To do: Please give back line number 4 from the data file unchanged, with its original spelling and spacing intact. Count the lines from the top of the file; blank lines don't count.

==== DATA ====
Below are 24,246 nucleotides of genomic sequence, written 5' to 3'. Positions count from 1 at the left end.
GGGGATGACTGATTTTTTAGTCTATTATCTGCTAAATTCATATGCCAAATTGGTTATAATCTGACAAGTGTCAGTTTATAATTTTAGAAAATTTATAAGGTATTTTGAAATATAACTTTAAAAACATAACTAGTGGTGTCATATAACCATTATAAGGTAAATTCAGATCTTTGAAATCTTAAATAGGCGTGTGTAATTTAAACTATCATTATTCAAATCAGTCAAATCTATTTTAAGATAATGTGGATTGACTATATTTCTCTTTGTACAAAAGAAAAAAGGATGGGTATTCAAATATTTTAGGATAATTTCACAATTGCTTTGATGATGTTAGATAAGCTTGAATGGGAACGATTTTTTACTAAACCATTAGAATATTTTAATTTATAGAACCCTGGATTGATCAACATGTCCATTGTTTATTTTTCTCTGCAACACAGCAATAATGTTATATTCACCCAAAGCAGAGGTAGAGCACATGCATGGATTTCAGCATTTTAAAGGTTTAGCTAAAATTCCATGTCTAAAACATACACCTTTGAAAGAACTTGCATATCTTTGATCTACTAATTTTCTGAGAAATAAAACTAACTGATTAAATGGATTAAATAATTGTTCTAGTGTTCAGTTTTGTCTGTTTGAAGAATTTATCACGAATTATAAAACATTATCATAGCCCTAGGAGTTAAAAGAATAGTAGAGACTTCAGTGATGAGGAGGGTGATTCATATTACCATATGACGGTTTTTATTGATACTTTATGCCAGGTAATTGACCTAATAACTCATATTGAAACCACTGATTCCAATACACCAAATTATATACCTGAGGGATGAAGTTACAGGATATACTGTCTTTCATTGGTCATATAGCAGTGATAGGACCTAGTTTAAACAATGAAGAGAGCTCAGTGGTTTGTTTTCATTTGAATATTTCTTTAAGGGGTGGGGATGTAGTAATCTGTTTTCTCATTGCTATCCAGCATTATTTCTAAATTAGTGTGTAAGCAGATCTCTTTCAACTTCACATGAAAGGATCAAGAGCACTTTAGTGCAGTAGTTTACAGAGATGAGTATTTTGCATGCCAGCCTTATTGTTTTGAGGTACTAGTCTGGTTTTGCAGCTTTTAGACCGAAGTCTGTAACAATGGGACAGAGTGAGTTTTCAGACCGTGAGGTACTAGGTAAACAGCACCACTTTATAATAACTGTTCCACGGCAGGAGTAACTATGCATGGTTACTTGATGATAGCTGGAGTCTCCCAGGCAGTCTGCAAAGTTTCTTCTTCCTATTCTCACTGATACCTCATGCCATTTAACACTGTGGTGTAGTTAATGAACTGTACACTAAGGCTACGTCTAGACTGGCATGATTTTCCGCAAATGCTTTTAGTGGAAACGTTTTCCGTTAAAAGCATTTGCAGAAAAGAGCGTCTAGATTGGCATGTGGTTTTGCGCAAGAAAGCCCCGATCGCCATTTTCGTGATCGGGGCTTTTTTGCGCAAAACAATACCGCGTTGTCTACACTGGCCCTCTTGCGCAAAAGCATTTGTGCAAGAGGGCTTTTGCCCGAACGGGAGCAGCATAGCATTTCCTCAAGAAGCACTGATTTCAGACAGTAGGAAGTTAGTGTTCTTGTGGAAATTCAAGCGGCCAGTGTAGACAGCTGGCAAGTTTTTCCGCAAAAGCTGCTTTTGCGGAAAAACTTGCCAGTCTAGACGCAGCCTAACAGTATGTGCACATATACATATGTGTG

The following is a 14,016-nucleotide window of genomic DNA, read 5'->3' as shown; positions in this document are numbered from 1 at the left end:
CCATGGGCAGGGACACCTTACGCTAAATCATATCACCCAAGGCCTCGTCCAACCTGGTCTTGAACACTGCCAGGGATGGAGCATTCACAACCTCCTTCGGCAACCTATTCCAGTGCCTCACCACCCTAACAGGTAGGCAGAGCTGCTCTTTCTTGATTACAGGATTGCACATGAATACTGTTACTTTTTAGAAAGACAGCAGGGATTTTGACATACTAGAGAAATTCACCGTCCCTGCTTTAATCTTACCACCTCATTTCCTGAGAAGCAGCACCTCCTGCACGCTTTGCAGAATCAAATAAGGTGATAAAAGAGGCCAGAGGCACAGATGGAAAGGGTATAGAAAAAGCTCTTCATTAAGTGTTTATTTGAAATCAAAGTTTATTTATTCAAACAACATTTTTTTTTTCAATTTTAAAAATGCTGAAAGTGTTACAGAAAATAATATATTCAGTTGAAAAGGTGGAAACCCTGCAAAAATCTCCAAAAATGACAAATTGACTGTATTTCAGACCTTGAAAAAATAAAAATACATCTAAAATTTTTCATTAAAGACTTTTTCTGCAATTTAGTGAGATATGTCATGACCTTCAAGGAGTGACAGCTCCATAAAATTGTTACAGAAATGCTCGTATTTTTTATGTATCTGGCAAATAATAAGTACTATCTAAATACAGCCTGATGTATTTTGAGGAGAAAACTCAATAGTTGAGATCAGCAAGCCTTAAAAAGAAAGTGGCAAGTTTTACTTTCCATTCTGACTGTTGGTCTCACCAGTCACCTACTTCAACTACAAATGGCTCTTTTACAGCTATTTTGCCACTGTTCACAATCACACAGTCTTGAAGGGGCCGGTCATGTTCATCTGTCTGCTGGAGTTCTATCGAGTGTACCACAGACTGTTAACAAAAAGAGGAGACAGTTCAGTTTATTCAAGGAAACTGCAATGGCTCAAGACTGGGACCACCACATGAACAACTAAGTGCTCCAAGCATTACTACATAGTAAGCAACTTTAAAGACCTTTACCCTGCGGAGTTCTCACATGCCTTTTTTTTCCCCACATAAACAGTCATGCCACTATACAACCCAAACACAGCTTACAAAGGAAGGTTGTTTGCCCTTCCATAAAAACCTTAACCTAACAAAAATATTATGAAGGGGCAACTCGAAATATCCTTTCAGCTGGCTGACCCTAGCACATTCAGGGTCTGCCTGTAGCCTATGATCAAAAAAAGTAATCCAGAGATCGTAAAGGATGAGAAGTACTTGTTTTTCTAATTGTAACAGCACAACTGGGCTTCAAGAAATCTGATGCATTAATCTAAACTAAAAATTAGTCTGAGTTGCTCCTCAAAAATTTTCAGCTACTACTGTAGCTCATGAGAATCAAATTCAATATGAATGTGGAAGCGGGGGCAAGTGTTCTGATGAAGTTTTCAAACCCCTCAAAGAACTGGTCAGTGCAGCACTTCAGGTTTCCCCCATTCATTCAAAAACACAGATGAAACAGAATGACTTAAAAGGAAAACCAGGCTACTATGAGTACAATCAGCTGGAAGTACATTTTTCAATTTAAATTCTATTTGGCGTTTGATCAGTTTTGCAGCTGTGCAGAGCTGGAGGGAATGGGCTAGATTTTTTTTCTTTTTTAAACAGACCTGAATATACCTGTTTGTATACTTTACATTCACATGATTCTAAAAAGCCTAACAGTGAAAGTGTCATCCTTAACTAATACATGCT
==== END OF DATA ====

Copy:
CCATGGGCAGGGACACCTTACGCTAAATCATATCACCCAAGGCCTCGTCCAACCTGGTCTTGAACACTGCCAGGGATGGAGCATTCACAACCTCCTTCGGCAACCTATTCCAGTGCCTCACCACCCTAACAGGTAGGCAGAGCTGCTCTTTCTTGATTACAGGATTGCACATGAATACTGTTACTTTTTAGAAAGACAGCAGGGATTTTGACATACTAGAGAAATTCACCGTCCCTGCTTTAATCTTACCACCTCATTTCCTGAGAAGCAGCACCTCCTGCACGCTTTGCAGAATCAAATAAGGTGATAAAAGAGGCCAGAGGCACAGATGGAAAGGGTATAGAAAAAGCTCTTCATTAAGTGTTTATTTGAAATCAAAGTTTATTTATTCAAACAACATTTTTTTTTTCAATTTTAAAAATGCTGAAAGTGTTACAGAAAATAATATATTCAGTTGAAAAGGTGGAAACCCTGCAAAAATCTCCAAAAATGACAAATTGACTGTATTTCAGACCTTGAAAAAATAAAAATACATCTAAAATTTTTCATTAAAGACTTTTTCTGCAATTTAGTGAGATATGTCATGACCTTCAAGGAGTGACAGCTCCATAAAATTGTTACAGAAATGCTCGTATTTTTTATGTATCTGGCAAATAATAAGTACTATCTAAATACAGCCTGATGTATTTTGAGGAGAAAACTCAATAGTTGAGATCAGCAAGCCTTAAAAAGAAAGTGGCAAGTTTTACTTTCCATTCTGACTGTTGGTCTCACCAGTCACCTACTTCAACTACAAATGGCTCTTTTACAGCTATTTTGCCACTGTTCACAATCACACAGTCTTGAAGGGGCCGGTCATGTTCATCTGTCTGCTGGAGTTCTATCGAGTGTACCACAGACTGTTAACAAAAAGAGGAGACAGTTCAGTTTATTCAAGGAAACTGCAATGGCTCAAGACTGGGACCACCACATGAACAACTAAGTGCTCCAAGCATTACTACATAGTAAGCAACTTTAAAGACCTTTACCCTGCGGAGTTCTCACATGCCTTTTTTTTCCCCACATAAACAGTCATGCCACTATACAACCCAAACACAGCTTACAAAGGAAGGTTGTTTGCCCTTCCATAAAAACCTTAACCTAACAAAAATATTATGAAGGGGCAACTCGAAATATCCTTTCAGCTGGCTGACCCTAGCACATTCAGGGTCTGCCTGTAGCCTATGATCAAAAAAAGTAATCCAGAGATCGTAAAGGATGAGAAGTACTTGTTTTTCTAATTGTAACAGCACAACTGGGCTTCAAGAAATCTGATGCATTAATCTAAACTAAAAATTAGTCTGAGTTGCTCCTCAAAAATTTTCAGCTACTACTGTAGCTCATGAGAATCAAATTCAATATGAATGTGGAAGCGGGGGCAAGTGTTCTGATGAAGTTTTCAAACCCCTCAAAGAACTGGTCAGTGCAGCACTTCAGGTTTCCCCCATTCATTCAAAAACACAGATGAAACAGAATGACTTAAAAGGAAAACCAGGCTACTATGAGTACAATCAGCTGGAAGTACATTTTTCAATTTAAATTCTATTTGGCGTTTGATCAGTTTTGCAGCTGTGCAGAGCTGGAGGGAATGGGCTAGATTTTTTTTCTTTTTTAAACAGACCTGAATATACCTGTTTGTATACTTTACATTCACATGATTCTAAAAAGCCTAACAGTGAAAGTGTCATCCTTAACTAATACATGCT